Sensory-friendly: a safe play place for children with autism

The Northtown Mall in Blaine, Minnesota, bustles with activities for children: a video game arcade, furry motor scooters shaped like animals, a bungee-cord trampoline you’d expect to see at a carnival. Among the flashing lights and commotion is Tony’s Place, which opened doors in October with a mission to cultivate an inclusive play space for people who live with Autism Spectrum Disorder (ASD), their family members and friends. Inside Tony’s Place you’ll find twinkling fairy lights wrap around various sensory swings that can hold multiple people, including children, adults and people with wheelchairs. A pallet of bubble wrap stands in an alcove, available for anyone to satisfy that tactile need. There’s a netted trampoline and physical activity center to help release physical energy. Continue Reading

Best of Neighborhood News 8/15: Fostering Native children in Native homes imperative to preserving culture, preventing erasure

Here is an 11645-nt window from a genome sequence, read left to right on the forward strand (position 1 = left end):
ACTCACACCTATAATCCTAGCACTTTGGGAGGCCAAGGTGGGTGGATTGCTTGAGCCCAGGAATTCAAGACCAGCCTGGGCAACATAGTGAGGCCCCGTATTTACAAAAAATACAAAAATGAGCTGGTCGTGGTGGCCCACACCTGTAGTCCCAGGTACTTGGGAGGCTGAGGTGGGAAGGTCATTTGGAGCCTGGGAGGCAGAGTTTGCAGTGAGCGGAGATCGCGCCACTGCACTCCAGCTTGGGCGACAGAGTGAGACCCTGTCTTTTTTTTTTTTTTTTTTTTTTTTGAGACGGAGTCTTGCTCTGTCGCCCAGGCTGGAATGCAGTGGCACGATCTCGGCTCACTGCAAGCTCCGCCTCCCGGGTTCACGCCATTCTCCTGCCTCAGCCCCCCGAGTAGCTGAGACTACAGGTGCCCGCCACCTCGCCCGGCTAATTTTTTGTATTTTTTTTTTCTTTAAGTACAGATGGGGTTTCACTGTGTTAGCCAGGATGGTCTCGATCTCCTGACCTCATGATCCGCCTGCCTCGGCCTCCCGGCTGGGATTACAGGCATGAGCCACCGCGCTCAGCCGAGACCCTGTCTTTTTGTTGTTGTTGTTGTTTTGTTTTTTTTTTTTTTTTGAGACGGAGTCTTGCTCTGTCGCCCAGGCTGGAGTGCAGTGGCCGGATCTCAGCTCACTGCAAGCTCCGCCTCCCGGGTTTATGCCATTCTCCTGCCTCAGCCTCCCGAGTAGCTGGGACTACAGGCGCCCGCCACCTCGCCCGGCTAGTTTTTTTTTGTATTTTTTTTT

Although the Indian Child Welfare Act requires the state to place Native children with family or kin when possible, there is a severe shortage of Native foster homes to accommodate this need. Staff in the Native foster care network stress the importance of giving Native children homes that can address their culture, teach traditions and help them learn to navigate the world as a Native person. Placing children in Native homes will also serve to prevent cultural erasure. “It’s really a difficult task to figure out what they know and how you can support it,” said Victor Walter (Bois Fort Ojibwe), foster parent. “Whether it’s going to powwows, putting out a spirit plate at meals, smudging or sweat lodges…you really have to find out what the kids are used to and at least support that. Continue Reading